I’ve been having a lot of fun with Leopard Server recently.
Even though the Server edition seems in many ways like a couple of tools were slapped onto OS X as an afterthought, it does have a lot of extras that I find useful in managing disparate Mac systems. For example Leopard’s new Time Machine, while not a full-featured backup solution, provides a largely self-managed solution that involves relatively little administrator overhead. The users can connect to the “backup” server (we’ll leave that in euphemism quotes for now), navigate through and restore their own items, and all I have to do is make sure the terabytes of space don’t run dry.
Well, hm, about that….
Say there are ten users running Time Machine, and a one terabyte drive being used for backups. Minus filesystem overhead, that’s conservatively 90 gigabytes per user — definitely less than the typical drive capacity on a new Mac. Now, it’s true that most users won’t use the full capacity of their drives. Still, I’d rather do what I can to reduce needless waste of our precious space.
On an unmanaged computer, Time Machine will give the user a fairly simplistic way to exclude folders. Workgroup Manager on OS X Server, however, will only give the administrator a paucity of options in its basic state: the path, whether to skip system files (good!), whether to back up automatically, and an optional quota. Nowhere is there an option for finer control over what gets backed up; it’s either “everything on the drive” or “everything on the drive minus system files.” “System files” is an odd designation, too, because it still backs up the Applications, Library, and some System folders.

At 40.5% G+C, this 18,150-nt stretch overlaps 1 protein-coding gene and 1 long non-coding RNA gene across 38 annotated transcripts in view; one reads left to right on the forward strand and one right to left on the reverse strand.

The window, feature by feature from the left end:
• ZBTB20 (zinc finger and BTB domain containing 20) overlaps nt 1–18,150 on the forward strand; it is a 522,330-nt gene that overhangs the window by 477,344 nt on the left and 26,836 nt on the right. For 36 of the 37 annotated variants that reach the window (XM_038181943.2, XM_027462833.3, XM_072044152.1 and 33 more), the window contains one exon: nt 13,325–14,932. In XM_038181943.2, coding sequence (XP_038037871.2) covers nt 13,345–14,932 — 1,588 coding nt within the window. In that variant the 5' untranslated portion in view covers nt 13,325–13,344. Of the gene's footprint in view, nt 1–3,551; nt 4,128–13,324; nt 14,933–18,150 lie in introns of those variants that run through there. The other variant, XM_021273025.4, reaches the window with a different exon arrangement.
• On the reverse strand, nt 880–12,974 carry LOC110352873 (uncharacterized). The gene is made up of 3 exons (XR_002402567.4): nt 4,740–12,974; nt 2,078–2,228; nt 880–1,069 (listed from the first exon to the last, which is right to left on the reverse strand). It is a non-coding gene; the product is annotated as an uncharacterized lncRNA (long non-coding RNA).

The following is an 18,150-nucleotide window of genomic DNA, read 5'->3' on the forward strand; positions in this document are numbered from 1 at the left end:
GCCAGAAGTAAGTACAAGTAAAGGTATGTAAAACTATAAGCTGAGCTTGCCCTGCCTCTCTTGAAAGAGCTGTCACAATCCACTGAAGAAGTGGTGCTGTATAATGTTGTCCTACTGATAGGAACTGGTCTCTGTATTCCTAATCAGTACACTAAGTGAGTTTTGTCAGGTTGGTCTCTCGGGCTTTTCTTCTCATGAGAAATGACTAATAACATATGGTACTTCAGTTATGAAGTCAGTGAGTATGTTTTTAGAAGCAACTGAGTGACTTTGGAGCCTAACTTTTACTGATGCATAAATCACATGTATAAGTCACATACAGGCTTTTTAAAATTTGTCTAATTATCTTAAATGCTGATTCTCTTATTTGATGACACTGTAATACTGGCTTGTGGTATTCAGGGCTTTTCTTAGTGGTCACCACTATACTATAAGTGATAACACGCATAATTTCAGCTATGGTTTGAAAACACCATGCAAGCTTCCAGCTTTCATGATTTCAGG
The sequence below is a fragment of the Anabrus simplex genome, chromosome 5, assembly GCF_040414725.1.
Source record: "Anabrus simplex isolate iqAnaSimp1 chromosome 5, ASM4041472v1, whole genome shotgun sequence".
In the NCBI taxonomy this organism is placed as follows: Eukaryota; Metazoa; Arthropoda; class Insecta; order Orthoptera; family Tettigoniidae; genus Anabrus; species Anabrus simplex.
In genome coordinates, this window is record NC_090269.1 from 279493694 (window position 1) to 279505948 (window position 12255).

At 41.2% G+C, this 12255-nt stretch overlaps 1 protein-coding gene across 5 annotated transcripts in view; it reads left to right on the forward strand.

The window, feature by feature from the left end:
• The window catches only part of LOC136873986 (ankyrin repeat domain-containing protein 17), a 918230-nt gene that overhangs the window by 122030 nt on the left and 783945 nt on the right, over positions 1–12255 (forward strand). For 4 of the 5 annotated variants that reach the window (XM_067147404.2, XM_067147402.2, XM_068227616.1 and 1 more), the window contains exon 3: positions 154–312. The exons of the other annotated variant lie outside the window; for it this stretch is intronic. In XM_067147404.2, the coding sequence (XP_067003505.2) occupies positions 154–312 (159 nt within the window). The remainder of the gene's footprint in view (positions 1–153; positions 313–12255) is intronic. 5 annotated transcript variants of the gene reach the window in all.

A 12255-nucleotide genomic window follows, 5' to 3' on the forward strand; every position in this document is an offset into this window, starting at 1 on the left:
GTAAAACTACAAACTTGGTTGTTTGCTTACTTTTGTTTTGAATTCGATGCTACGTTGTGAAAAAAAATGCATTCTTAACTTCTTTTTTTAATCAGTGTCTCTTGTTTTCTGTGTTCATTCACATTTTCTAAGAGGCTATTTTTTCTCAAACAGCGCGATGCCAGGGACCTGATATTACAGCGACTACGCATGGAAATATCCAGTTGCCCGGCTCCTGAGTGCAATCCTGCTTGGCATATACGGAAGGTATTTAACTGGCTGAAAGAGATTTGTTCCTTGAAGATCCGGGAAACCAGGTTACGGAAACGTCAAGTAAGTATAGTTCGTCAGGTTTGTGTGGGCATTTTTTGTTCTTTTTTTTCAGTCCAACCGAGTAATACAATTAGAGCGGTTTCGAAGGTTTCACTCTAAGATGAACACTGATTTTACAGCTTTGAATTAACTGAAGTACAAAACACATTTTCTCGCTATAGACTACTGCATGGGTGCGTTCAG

Fortunately, there is a more advanced mode in the Workgroup Manager. It’s going to require a bit of work, though. Here’s what I did:
First, I created a directory in
/Library called “
Client Preferences” on the speculation that I’ll be doing more of this sort of thing. Managed clients have a similar directory called “
Managed Preferences” so I thought this would be a nice match.
With that directory created, I copied the
/Library/Preferences/com.apple.TimeMachine.plist file into the
Client Preferences directory. (That’s not to be confused with
/Library/Preferences/com.apple.MCX.TimeMachine.plist which is, in fact, completely different.)
Now for the hack-and-slash. Just about everything except for the excluded directories entry can be managed through Workgroup Manager, so delete those keys and leave only the excluded directories. From there it’s a matter of simply putting in what you wish to exclude, each one in a separate string. For example, if I wanted to only let the User directory be backed up on a default Leopard install, I’d have:
<dict> <key>ExcludeByPath</key> <array> <string>/System</string> <string>/Applications</string> <string>/Library</string> <string>/Desktop</string> </array> </dict>
Finally, go into the Workgroup Manager’s preferences for the computer or computer group you want to set the exclusions for (note that you can’t set Time Machine preferences of any sort for users or user groups). Click over to “Details” instead of “Overview” and you’ll see a list of what you’ve already set. Add a set of preferences by clicking on the “+” button at the bottom, navigate to the new Time Machine .plist file in the
Client Preferences directory, and click “Add”. You should now have a more granular Time Machine backup strategy!
Note that if you wanted to set different directories for different computer groups, you still only need the one file; you can add it and then edit the keys directly in the Workgroup Manager without altering the file itself — WGM only gets its initial preferences from the file.
I’ve used this strategy to shave tens of gigabytes off of each client’s backup. Three cheers for efficiency!